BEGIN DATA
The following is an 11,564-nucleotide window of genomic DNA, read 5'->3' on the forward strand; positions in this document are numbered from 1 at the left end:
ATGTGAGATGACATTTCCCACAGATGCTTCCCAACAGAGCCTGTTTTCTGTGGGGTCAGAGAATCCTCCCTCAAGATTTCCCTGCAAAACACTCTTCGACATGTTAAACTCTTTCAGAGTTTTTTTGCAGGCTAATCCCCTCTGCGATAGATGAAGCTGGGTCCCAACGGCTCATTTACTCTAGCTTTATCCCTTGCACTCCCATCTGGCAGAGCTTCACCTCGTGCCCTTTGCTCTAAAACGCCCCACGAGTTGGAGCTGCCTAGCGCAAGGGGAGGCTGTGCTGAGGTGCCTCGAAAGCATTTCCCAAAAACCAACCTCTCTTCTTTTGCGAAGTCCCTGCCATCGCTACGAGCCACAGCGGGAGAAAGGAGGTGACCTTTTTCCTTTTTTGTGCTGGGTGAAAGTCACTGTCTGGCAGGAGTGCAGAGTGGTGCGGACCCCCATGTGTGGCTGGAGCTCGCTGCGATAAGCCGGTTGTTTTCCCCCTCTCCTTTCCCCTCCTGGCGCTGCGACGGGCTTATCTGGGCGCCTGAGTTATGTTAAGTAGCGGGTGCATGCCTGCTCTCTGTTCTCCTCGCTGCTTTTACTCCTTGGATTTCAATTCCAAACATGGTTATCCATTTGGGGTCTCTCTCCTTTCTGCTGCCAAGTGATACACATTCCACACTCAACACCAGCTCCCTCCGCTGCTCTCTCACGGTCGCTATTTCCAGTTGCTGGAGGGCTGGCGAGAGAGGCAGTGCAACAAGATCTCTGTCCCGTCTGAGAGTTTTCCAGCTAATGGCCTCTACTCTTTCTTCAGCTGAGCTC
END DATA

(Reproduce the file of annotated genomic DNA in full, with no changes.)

The following is an 11,564-nucleotide window of genomic DNA, read 5'->3' on the forward strand; positions in this document are numbered from 1 at the left end:
ATGTGAGATGACATTTCCCACAGATGCTTCCCAACAGAGCCTGTTTTCTGTGGGGTCAGAGAATCCTCCCTCAAGATTTCCCTGCAAAACACTCTTCGACATGTTAAACTCTTTCAGAGTTTTTTTGCAGGCTAATCCCCTCTGCGATAGATGAAGCTGGGTCCCAACGGCTCATTTACTCTAGCTTTATCCCTTGCACTCCCATCTGGCAGAGCTTCACCTCGTGCCCTTTGCTCTAAAACGCCCCACGAGTTGGAGCTGCCTAGCGCAAGGGGAGGCTGTGCTGAGGTGCCTCGAAAGCATTTCCCAAAAACCAACCTCTCTTCTTTTGCGAAGTCCCTGCCATCGCTACGAGCCACAGCGGGAGAAAGGAGGTGACCTTTTTCCTTTTTTGTGCTGGGTGAAAGTCACTGTCTGGCAGGAGTGCAGAGTGGTGCGGACCCCCATGTGTGGCTGGAGCTCGCTGCGATAAGCCGGTTGTTTTCCCCCTCTCCTTTCCCCTCCTGGCGCTGCGACGGGCTTATCTGGGCGCCTGAGTTATGTTAAGTAGCGGGTGCATGCCTGCTCTCTGTTCTCCTCGCTGCTTTTACTCCTTGGATTTCAATTCCAAACATGGTTATCCATTTGGGGTCTCTCTCCTTTCTGCTGCCAAGTGATACACATTCCACACTCAACACCAGCTCCCTCCGCTGCTCTCTCACGGTCGCTATTTCCAGTTGCTGGAGGGCTGGCGAGAGAGGCAGTGCAACAAGATCTCTGTCCCGTCTGAGAGTTTTCCAGCTAATGGCCTCTACTCTTTCTTCAGCTGAGCTC